Letters to the editor: June 3 to 9 2016
NPA has right to appeal
The decision of the national director of public prosecutions, Shaun Abrahams, to seek leave to appeal the so-called spy tapes ruling of the full Bench of the Gauteng division of the High Court has not only once more exposed many a political party’s forked tongue but has also spectacularly laid bare the intellectual rubbish some of our politico-legal commentators subject our nation to on a daily basis.
The Abrahams decision has again needlessly opened up the ignoramus-led debate on prosecutorial independence and institutional independence in general (Abrahams shreds NPA’s reputation).
No sooner had Abrahams announced the National Prosecution Authority’s decision to seek leave to appeal than we heard a mad rush to suggest that the decision meant lack of independence on Abrahams’ part, that it meant he was pro-Zuma and that it was meant to be a delaying tactic.
Some, such as Vusi Pikoli, Pierre de Vos and the usual motley bunch of alleged legal experts (the common factor among them being that all are yet to argue any matter before a court of law), have been over-eager to prematurely offer their “expertise” on how the prospects of the appeal are “low”, “doomed” or something layman like that. All this from persons and parties which conveniently seem oblivious of the fact that the appeal avenue is available to all litigants who feel aggrieved by court decisions and that the prosecution of an appeal is a constitutionally entrenched routine in our jurisprudence.
I remain convinced that had the Democratic Alliance lost in the decision by DJP Ledwaba et al it would also have sought to appeal and nobody would have cried delaying tactics nor begun to articulate some warped understanding of institutional independence. It would seem that some people understand prosecutorial and institutional independence as equivalent to or determined by taking decisions against the government or against President Jacob Zuma in particular.
It cannot be that any decision taken against Zuma is celebrated as pro-independence and that for any institution to be seen as independent it must take anti-Zuma decisions even where they are uncalled for.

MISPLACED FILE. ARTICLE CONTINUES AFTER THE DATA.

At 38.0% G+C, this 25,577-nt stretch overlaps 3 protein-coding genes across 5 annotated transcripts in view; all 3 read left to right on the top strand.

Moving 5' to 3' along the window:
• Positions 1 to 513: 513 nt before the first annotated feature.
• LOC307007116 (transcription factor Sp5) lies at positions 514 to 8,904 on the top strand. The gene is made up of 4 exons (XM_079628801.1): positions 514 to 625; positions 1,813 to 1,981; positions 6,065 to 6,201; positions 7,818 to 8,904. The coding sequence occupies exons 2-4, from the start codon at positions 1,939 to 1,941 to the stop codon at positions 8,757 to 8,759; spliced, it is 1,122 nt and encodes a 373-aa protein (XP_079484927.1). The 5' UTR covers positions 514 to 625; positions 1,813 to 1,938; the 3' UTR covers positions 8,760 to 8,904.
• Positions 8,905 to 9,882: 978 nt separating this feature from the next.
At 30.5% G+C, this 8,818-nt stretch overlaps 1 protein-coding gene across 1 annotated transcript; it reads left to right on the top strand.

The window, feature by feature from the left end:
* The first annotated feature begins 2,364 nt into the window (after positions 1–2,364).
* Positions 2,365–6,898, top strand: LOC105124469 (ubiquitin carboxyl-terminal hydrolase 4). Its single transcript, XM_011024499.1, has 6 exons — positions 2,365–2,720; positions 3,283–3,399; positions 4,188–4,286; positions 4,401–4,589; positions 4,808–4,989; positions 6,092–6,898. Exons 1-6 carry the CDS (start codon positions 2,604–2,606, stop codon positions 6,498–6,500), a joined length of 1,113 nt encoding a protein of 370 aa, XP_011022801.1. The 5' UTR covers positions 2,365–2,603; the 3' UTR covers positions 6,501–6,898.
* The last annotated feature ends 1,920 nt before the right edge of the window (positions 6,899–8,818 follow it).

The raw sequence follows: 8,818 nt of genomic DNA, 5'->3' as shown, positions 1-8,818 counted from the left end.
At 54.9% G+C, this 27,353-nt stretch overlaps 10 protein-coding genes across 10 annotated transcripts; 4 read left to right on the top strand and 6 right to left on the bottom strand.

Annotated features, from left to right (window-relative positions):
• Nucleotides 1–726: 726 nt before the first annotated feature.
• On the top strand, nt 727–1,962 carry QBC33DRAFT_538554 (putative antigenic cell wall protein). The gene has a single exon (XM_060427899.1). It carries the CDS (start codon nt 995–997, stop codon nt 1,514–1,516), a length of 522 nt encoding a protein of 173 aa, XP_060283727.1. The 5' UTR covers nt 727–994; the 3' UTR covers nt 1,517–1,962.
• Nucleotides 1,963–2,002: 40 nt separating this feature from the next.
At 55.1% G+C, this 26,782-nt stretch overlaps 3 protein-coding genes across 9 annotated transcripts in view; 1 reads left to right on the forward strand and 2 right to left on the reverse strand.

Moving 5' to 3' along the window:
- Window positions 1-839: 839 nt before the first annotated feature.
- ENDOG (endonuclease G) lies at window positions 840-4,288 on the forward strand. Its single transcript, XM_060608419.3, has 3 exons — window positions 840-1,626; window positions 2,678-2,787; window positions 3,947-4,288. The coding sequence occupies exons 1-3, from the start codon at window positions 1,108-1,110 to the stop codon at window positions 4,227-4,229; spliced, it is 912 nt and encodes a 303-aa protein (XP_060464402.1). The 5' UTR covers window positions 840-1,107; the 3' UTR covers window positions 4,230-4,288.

Institutional independence should be defined from an understanding that institutional decisions must be taken without fear, favour or influence from any quarter.
Those quarters whose influence must be shunned in independent decision-making include the government, the opposition parties and general opinion-makers alike. We cannot because of our likes or dislikes of a president start developing new lexicons with radicalised and ludicrous meanings of words such as independence.
Let us allow the appeal process in the so-called spy tapes matter to go its whole course without pre judging it or throwing apartheid nostalgia-inspired tantrums. If the routine turnaround time of our jurisprudence takes too much time and ostensibly stands in the way of our insatiable thirst for Zuma’s blood, we ought not to blame Abrahams for simply doing his job.
His is a noble task, to which he has, to date, proven himself more than equal. The issues raised in the NPA’s leave to appeal papers are, without going into the merits thereof and without indulging in speculation about the prospects of success, very germane and need ventilation in our hierarchy of courts to better go to the roots of prosecutorial independence, the rule of law and accountability in a nascent constitutional democracy such as ours and that is the angle from which Abrahams is approaching this matter.
By the way, if the leave to appeal is turned down, petitioning the Supreme Court of Appeal remains available to the NPA and to Zuma. Similarly if the DA loses at the SCA it can go as high as the Constitutional Court. That would not be delaying tactics. It would just be our law in action. – Malose S Monene, former prosecutor, now a practising advocate at the Polokwane Bar
SABC protest ban is illogical and dangerous
The SABC must ban visuals of people kissing to curb promiscuity. In SABC movies and soapies, nobody must be seen taking showers because viewers will believe it can prevent Aids. The SABC must not show visuals of speeding cars because it will influence drivers to speed.
No scientific study has shown a correlation between showing visuals of violent protests and the acceleration of violent protests.
Authoritarian rulers censor the media. It happened under apartheid, in Zimbabwe under Robert Mugabe, in Chile under Augusto Pinochet, in Germany under Adolf Hitler, in Libya under Muammar Gaddafi and in Iraq under Saddam Hussein.
The imperialists also censored the media, especially during the wars of African dispossession.
The United States banned visuals of Guantanamo Bay prison. During the Vietnamese war, bodies of US marines arrived home at midnight to prevent the media from seeing the corpses. Despite several calls from South Africa’s government for people to desist from using violence, arson is on the increase. Our communities are leaderless. The ANC under President Jacob Zuma has abdicated its vanguard role, but Zuma was correct when he said that “when the ANC is sick, the entire nation is sick”.
How will SABC censorship help the ANC to deal with umshini wami rhetoric?
Across all political parties and civil society, we lack leadership. Julius Malema disrespected Thabo Mbeki and now the Economic Freedom Front is showing the president the middle finger. If Malema is rude, it is because he is a legacy of the current presidential incumbent.
The ANC must stop lying to itself to think censorship can cure this violent situation.
Our society is suffering from diarrhoea but the SABC is prescribing cough mixture. – Siyanda Mhlongo, KwaDukuza